A suicide bomber targeted police recruits undergoing training in Pakistan’s Swat Valley on Sunday, killing at least 15 trainees and renewing fears that a region touted as safe by the government remains vulnerable to Taliban militants.
The attack occurred in the valley’s largest city, Mingora, where thousands of Pakistanis have been returning to their homes and businesses after spending weeks displaced by the war between government troops and Taliban fighters.
Authorities said they were not sure how the bomber got onto the grounds of the police station. Mingora police said he may have scaled a 6-foot wall, but they are also investigating the possibility that he blended in with recruits as they arrived for the training session.
North-West Frontier Province Information Minister Iftikhar Hussain said at least 12 other recruits were injured in the attack. About 50 community police recruits were undergoing training when the bomber struck, said Mingora police officer Anwar Khan.
“Under the circumstances, you can say that security was less than what was required,” said Idrees Khan, a Swat regional police official.
Elsewhere in Pakistan, police said an explosion Sunday set several NATO fuel tankers on fire at the border crossing into Afghanistan at Chaman, the Associated Press reported. Police officer Abdul Rauf said he saw three oil tankers, two container trucks and two dump trucks on fire at the site in Baluchistan province.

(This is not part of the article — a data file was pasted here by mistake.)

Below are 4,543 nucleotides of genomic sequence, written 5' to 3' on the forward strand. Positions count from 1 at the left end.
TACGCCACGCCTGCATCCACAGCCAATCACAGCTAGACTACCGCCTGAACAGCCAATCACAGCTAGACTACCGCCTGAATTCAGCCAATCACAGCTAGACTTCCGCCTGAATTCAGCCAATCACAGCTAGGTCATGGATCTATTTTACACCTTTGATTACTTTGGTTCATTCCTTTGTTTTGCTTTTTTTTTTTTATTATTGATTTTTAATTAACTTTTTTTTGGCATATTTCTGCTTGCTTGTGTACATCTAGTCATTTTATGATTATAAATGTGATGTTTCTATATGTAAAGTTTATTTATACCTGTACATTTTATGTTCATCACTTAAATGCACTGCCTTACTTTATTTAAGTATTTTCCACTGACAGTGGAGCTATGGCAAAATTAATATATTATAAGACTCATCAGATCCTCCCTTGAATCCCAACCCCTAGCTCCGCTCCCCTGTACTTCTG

The attack on police recruits in Mingora will probably rekindle debate about the Pakistani government’s assurances that the Swat Valley’s major cities and towns have been secured and that a sense of normality is returning.
It also suggests that, despite the government’s portrayal of a Taliban insurgency in the throes of disarray after the death of leader Baitullah Mahsud, the militant group continues to pose a major threat to Pakistanis, even in places such as Mingora that are heavily fortified with troops and police.
The attack Sunday was the deadliest act of violence to strike Mingora since Pakistani security forces wrapped up their offensive against Taliban militants in Swat and allowed residents to begin returning.
The government sent troops into the valley and surrounding districts in spring after Taliban leaders reneged on a truce in which authorities had agreed to the movement’s demand to allow the imposition of Sharia, or Islamic law, in Swat if its fighters agreed to lay down arms. The militants did not disarm and instead expanded their reach into the neighboring Buner district, within 60 miles of Islamabad, the capital.
Pakistani troops have succeeded in driving militants out of the valley’s major cities and towns. But militants remain in Swat, hiding out in densely wooded mountainsides. The offensive also failed to capture the area’s top Taliban leaders, including Maulana Qazi Fazlullah.
Pakistanis returning to Mingora and other towns say they desperately want to resume the lives they had before the offensive, but they remain fearful that the Taliban has merely retreated and will one day return.
On Sunday, Hussain insisted that the Taliban had been defeated in the valley. “Their backbone has been broken,” he said, “but still, we should be ready for incidents like this.”
Special correspondent Zulfiqar Ali in Peshawar, Pakistan, contributed to this report.